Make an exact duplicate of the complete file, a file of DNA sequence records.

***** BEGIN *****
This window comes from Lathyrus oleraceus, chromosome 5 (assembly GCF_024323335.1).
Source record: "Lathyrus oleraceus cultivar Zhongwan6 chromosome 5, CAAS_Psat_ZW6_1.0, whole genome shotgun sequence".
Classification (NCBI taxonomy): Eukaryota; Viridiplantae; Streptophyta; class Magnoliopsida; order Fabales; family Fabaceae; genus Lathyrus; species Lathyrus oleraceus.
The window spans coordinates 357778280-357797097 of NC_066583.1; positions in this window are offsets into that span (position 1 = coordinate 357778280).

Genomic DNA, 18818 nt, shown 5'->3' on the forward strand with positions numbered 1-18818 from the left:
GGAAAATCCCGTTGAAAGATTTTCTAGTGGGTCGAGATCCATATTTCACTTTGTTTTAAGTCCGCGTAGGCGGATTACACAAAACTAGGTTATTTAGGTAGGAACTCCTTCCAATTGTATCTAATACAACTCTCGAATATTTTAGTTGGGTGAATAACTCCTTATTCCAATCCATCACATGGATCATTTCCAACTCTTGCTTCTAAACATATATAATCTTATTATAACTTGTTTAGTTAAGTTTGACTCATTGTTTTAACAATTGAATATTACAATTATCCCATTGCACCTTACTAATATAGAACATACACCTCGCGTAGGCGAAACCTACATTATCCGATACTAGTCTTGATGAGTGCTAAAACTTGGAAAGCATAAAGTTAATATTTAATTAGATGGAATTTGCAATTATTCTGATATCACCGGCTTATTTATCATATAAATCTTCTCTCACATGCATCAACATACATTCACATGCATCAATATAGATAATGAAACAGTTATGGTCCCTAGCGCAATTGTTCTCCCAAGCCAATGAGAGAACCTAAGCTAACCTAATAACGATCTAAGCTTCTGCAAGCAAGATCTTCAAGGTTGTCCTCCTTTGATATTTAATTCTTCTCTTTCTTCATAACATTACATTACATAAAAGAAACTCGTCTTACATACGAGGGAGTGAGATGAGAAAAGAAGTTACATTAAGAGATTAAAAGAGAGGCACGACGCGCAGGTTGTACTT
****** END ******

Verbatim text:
This window comes from Lathyrus oleraceus, chromosome 5 (assembly GCF_024323335.1).
Source record: "Lathyrus oleraceus cultivar Zhongwan6 chromosome 5, CAAS_Psat_ZW6_1.0, whole genome shotgun sequence".
Classification (NCBI taxonomy): Eukaryota; Viridiplantae; Streptophyta; class Magnoliopsida; order Fabales; family Fabaceae; genus Lathyrus; species Lathyrus oleraceus.
The window spans coordinates 357778280-357797097 of NC_066583.1; positions in this window are offsets into that span (position 1 = coordinate 357778280).

Genomic DNA, 18818 nt, shown 5'->3' on the forward strand with positions numbered 1-18818 from the left:
GGAAAATCCCGTTGAAAGATTTTCTAGTGGGTCGAGATCCATATTTCACTTTGTTTTAAGTCCGCGTAGGCGGATTACACAAAACTAGGTTATTTAGGTAGGAACTCCTTCCAATTGTATCTAATACAACTCTCGAATATTTTAGTTGGGTGAATAACTCCTTATTCCAATCCATCACATGGATCATTTCCAACTCTTGCTTCTAAACATATATAATCTTATTATAACTTGTTTAGTTAAGTTTGACTCATTGTTTTAACAATTGAATATTACAATTATCCCATTGCACCTTACTAATATAGAACATACACCTCGCGTAGGCGAAACCTACATTATCCGATACTAGTCTTGATGAGTGCTAAAACTTGGAAAGCATAAAGTTAATATTTAATTAGATGGAATTTGCAATTATTCTGATATCACCGGCTTATTTATCATATAAATCTTCTCTCACATGCATCAACATACATTCACATGCATCAATATAGATAATGAAACAGTTATGGTCCCTAGCGCAATTGTTCTCCCAAGCCAATGAGAGAACCTAAGCTAACCTAATAACGATCTAAGCTTCTGCAAGCAAGATCTTCAAGGTTGTCCTCCTTTGATATTTAATTCTTCTCTTTCTTCATAACATTACATTACATAAAAGAAACTCGTCTTACATACGAGGGAGTGAGATGAGAAAAGAAGTTACATTAAGAGATTAAAAGAGAGGCACGACGCGCAGGTTGTACTT